Judges will also assess the willingness and ability of each parent to maintain a positive and constructive relationship with the child. If the court believes the custodial parent’s actions interfere with the child’s life or the other parent’s relationship with the child, the judge may adjust the custody order accordingly.

However, before any changes are made, the court will give the custodial parent a chance to explain their actions. The court understands that anyone can have an emergency or an occasional problem that prevents timely pickup. Therefore, the emphasis is on patterns of behavior rather than isolated incidents.

When Is a Contempt of Court Order Applicable?

Filing for contempt of court becomes an option when one parent disobeys a court order, including a visitation order or custody order. It’s a serious allegation, as it implies that the parent has willingly violated the court’s instructions.

To file a motion for contempt, you should provide evidence that the custodial parent has failed to abide by the visitation schedule stipulated in the custody order. This is where keeping detailed records of each incident, including dates, times, and communications, becomes valuable.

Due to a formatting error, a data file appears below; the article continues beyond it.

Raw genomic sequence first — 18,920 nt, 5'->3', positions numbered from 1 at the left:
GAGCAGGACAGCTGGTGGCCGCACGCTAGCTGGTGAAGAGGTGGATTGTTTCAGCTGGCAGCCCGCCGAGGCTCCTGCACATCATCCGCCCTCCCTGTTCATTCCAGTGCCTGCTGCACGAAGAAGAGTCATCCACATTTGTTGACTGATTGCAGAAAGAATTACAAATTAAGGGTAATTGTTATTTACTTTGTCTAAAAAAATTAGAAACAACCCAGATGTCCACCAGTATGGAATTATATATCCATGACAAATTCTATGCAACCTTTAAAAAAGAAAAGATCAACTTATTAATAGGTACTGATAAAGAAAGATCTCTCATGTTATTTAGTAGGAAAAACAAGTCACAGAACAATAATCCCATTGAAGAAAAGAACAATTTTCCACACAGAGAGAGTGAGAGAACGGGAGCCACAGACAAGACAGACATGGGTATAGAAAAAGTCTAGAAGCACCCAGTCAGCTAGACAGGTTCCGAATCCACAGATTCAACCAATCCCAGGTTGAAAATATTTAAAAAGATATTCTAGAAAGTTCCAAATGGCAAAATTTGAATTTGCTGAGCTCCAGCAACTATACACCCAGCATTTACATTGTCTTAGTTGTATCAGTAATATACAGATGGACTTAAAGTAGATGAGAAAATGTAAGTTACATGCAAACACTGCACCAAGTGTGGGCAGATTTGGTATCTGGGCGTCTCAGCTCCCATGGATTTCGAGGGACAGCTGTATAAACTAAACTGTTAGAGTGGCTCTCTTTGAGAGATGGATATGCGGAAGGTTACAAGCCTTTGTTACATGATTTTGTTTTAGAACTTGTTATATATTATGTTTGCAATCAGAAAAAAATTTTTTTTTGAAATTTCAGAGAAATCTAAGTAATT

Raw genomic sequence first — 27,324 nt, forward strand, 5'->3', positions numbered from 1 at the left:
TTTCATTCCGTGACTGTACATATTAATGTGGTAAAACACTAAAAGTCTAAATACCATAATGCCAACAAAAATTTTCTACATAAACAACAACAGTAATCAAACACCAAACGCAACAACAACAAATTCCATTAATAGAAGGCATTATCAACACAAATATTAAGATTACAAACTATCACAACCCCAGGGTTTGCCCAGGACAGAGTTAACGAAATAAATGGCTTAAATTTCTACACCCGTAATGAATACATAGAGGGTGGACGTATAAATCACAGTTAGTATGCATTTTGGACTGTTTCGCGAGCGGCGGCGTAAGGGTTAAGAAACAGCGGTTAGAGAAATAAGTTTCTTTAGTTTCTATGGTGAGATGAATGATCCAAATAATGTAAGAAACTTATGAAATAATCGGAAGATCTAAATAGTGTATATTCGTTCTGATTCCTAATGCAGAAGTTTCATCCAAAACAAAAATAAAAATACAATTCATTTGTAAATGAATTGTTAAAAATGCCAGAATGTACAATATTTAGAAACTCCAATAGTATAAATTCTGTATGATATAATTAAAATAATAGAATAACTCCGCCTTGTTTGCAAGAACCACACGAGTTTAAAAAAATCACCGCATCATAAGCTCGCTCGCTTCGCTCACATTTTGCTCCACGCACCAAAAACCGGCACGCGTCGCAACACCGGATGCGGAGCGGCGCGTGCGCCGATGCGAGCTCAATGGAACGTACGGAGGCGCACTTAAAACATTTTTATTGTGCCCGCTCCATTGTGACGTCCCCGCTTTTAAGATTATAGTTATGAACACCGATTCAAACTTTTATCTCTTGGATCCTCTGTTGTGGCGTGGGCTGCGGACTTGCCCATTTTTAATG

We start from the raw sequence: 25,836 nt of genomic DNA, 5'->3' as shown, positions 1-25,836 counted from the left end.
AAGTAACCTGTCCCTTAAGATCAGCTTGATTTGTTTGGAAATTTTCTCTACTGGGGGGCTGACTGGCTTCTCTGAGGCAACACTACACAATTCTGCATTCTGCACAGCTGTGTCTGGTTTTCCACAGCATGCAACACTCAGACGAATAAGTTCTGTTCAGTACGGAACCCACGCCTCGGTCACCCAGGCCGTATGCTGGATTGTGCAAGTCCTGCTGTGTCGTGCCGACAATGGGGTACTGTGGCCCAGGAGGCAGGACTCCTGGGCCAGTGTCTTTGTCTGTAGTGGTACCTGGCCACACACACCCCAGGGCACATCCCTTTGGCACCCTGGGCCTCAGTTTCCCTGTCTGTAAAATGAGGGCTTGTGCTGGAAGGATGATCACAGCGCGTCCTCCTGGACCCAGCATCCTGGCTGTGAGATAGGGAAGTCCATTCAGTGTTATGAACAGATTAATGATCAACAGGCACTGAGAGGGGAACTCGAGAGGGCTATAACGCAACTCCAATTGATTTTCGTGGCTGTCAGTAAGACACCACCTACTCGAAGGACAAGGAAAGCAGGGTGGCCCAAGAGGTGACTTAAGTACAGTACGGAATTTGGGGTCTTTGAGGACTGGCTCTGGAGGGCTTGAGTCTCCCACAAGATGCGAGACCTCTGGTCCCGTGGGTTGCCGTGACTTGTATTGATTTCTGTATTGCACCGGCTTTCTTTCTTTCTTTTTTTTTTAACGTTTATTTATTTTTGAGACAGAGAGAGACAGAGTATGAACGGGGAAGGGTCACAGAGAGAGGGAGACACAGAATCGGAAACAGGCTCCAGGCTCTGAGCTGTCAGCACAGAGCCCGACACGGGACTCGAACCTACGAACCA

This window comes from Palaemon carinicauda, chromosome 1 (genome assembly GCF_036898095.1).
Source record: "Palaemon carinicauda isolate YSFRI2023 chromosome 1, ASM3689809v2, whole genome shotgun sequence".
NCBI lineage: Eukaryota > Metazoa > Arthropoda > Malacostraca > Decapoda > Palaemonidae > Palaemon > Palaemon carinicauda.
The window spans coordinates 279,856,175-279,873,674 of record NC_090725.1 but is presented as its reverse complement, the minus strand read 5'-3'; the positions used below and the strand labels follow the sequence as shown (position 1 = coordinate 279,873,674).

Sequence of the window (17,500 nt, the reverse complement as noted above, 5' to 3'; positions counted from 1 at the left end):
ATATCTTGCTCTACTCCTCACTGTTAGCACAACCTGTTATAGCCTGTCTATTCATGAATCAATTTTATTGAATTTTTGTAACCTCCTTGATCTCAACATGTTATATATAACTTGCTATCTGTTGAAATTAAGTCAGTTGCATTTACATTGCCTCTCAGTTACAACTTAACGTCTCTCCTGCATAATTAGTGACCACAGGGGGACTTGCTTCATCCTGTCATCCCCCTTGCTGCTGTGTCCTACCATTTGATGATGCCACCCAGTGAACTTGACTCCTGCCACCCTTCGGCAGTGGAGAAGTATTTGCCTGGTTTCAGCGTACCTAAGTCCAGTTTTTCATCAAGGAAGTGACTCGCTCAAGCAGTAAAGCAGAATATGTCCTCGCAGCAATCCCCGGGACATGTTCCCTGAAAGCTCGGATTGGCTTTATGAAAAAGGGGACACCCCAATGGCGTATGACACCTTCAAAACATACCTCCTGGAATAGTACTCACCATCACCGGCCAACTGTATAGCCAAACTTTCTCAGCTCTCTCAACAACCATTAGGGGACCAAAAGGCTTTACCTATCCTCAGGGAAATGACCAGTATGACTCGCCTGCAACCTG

The judge will review the motion, and if the evidence supports your claims, they may find the custodial parent in contempt. This ruling can lead to various consequences, including fines, make-up visitation time, or even jail time for the offending parent in severe cases.

Before embarking on this path, consult with a family law attorney. They can help you evaluate whether the situation merits a motion for contempt or if other solutions would be more appropriate. Before taking any legal action, consider the potential impact on your child and the parent-child relationship.


The paramount concern should always be the child’s well-being. In these circumstances, your role as a non-custodial parent is to provide as much stability and reassurance as possible. Consistently putting the child’s needs first will support their emotional health, and stand in your favor should you need to engage in legal proceedings.

If you are facing a situation where a custodial parent isn’t picking up their child, let us connect you with an affordable lawyer who can offer valuable insights and assistance.